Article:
Military Blended Retirement

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I don’t know if there is even a need to read my whole post…but it’s below regardless.


Recently, I read an article entitled, “New Military Retirement Plan – Military Bloggers Discuss The Pros and Cons”, about the military’s new blended retirement system and decided to test the claims made by their “experts”. More importantly, I’ve seen and heard many similar claims in other articles and by military members with no evidence provided. Let’s explore some of the claims made in the article.

Claim #1

“It shifts much of the responsibility for retirement income from the government to the servicemember and the market” -Spencer

While it is true that the new system puts  more responsibility on the service member,the burden is, in reality, not great. Firstly, it should be said that, regardless of what any employer (military or not) does or does not do for you, everyone is responsible for their own retirement future. Secondly, the government auto-enrolls new service members into the TSP, which reduces much of the burden or responsibility to the individual. The new blended system requirements states, that “all service members joining on or after January 2018 will be automatically enrolled into TSP at 3% of their basic pay…, with automatic 1% DoD contributions starting after 60 days” (Implementation Policy). In theory, when the government match begins, at the start of 3 years of service, service members will get a 3% government match and a 1% DoD contribution to their TSP. THAT IS MORE THAN 100% RETURN ON INVESTMENT RIGHT FROM THE START (If you contributed (pretend this is 3% of base pay) $100 the government will contribute something like $133…for those confused by my excitement. FREE MONEY!)!!! This is an easy thing to yell and get excited about, but let’s look at some actual numbers to clarify how it works. 

Some assumptions we can make:
-When auto-enrolled, all contribution will go into one of the TSP’s L funds (Lifetime funds)
-The L fund will have an average annual return of ~5.5% (a bit of an under estimate based on past TSP fund performance)
-For this example let us assume the individual planning for retirement is a new lieutenant joining in 2018 and serving for 20 years before retiring
-The age of the individual I use to compare the new and old retirement systems is 60 years old.

Lieutenant Example
Click the photo to see the numbers year to year or see the red/green table below for the important numbers.

The spreadsheet (above), and the image (below), make it quite clear that even with a (measly) 3% contribution, a 3% government match, a 1% DoD contribution, and a retirement pensionltautoentryexamplecloseup  the blended plan is the better option compared to the current plan. Additionally, the blended plan actually saves the government money. That being said, it is important to point out that although the blended plan is only better than the current plan by $37.2k, it has significantly less risk because the service member isn’t required to serve 20 years in order to get a portion of their retirement. It is also important to note a serious drawback to the Blended Retirement Plan; TSP contributions cannot be withdrawn (excluding a few exceptions) until the age of 59 1/2.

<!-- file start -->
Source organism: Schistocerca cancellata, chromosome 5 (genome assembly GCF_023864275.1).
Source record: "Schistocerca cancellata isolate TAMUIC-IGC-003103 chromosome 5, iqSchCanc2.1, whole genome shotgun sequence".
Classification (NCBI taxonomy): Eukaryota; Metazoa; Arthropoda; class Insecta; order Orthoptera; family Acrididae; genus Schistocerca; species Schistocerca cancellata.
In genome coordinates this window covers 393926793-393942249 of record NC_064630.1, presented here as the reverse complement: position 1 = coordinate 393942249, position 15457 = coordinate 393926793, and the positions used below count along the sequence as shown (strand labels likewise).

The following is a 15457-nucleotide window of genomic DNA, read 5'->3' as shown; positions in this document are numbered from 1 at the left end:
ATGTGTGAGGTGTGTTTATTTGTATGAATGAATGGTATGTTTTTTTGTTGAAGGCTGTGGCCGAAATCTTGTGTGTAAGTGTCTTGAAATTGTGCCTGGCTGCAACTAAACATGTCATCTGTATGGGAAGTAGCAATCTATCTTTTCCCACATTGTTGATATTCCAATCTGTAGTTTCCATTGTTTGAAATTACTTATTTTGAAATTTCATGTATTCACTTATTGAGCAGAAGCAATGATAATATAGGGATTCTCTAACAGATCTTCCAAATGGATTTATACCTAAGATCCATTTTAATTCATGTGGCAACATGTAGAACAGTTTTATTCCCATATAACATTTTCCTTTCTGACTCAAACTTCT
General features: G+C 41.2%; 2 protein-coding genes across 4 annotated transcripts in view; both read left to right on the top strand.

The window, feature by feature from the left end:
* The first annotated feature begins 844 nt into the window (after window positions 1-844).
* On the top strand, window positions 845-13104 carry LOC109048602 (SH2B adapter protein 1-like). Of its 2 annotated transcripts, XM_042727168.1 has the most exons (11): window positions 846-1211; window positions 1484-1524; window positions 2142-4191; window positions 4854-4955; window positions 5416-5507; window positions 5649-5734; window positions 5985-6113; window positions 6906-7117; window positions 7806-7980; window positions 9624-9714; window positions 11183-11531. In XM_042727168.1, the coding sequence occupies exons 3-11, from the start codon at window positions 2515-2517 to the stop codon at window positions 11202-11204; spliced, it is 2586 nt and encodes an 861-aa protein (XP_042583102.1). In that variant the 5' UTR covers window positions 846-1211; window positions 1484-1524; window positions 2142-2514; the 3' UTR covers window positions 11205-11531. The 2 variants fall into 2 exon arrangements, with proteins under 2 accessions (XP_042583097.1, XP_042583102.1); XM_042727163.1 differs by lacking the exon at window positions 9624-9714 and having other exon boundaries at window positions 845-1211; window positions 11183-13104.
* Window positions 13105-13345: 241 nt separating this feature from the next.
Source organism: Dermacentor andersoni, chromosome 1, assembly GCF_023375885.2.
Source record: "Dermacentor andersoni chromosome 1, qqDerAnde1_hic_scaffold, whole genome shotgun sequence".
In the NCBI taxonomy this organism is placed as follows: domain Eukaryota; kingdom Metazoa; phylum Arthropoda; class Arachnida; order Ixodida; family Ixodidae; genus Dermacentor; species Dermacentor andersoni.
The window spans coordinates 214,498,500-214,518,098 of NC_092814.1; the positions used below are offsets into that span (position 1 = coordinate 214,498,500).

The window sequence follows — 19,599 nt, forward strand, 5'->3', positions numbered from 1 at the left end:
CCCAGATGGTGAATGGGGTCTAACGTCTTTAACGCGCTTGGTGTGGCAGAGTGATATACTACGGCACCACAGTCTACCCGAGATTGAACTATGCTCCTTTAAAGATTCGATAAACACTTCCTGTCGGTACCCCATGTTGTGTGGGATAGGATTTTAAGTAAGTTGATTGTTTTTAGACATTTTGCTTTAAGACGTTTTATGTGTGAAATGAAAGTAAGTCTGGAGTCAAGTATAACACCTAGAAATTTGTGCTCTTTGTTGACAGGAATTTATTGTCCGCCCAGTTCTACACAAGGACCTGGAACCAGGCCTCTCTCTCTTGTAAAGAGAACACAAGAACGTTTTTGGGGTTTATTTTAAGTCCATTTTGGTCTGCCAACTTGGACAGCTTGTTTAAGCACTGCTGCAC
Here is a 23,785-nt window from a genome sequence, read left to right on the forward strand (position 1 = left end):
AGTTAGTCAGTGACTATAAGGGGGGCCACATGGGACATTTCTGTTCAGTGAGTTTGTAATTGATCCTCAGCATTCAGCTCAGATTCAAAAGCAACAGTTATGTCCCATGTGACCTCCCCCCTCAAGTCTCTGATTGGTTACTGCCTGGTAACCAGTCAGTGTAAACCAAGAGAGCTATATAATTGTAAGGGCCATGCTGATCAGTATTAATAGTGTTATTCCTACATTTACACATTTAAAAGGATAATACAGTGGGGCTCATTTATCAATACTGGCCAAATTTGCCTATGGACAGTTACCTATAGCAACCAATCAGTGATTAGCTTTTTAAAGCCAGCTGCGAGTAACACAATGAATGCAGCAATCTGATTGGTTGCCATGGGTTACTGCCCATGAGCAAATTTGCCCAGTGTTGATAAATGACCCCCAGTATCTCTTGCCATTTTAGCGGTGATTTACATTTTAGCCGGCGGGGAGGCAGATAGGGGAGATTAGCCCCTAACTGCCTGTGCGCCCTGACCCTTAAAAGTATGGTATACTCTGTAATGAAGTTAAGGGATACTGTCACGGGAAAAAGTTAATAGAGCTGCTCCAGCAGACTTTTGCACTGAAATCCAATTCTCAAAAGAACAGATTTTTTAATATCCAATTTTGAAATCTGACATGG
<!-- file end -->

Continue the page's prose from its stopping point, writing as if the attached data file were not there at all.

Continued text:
I would like to add, that I do think that the rest of what Spencer said was quite good and his website has a lot of great information that is certainly worth taking a look at. I recommend you take a visit.

Claim #2

“For service members planning on doing 20+ years, you have to ask yourself, ‘if DoD is doing this to save money, how could it possibly be good for me?'” -Rob Aeschbach

Alright, let’s spend 3 seconds analyzing this question posed by Rob. If we take a glance up at the previous claim’s answer, we can see, through the power of compounding interest, it is very possible for a service member to make money with the new system while serving 20 years, all while saving the government plenty of cash. But, when is it not beneficial?

Let’s go a few steps further and examine a few examples of when the new blended retirement system is better and when it is worse than the system currently in use.

Some assumptions we will make:
-The TSP fund is split between 80% in the C fund and 20% in the S fund, which has an average return of 9.75% (which happens to be my recommended distribution)
-Past savings are excluded from calculations
-The max contribution is $18,000 (set by the IRS)
-The ranks are somewhat arbitrary (plug-in your own projections if you want more accurate projections)

Example #1

First year plugged into the spreadsheet:2017
Age of that year: 30
Years of service at that time: 6
Rank at that time: Captain (O-3)
TSP Savings rate: 32%
How much of that bonus at 12 years will you save: 25%
How much of your pension will you save in retirement: 10%
When are you going to begin withdrawals: 60

In the end the service member gets about $50K more with the current plan over the course of their career, pension, and letting the TSP compound until the age of 60.

Test1.PNG

Example #2

First year plugged into the spreadsheet:2017
Age of that year: 26
Years of service at that time: 3
Rank at that time: 1st Lieutenant (O-2)
TSP Savings rate: 12%
How much of that bonus at 12 years will you save: 10%
How much of your pension will you save in retirement: 0%
When are you going to begin withdrawals: 60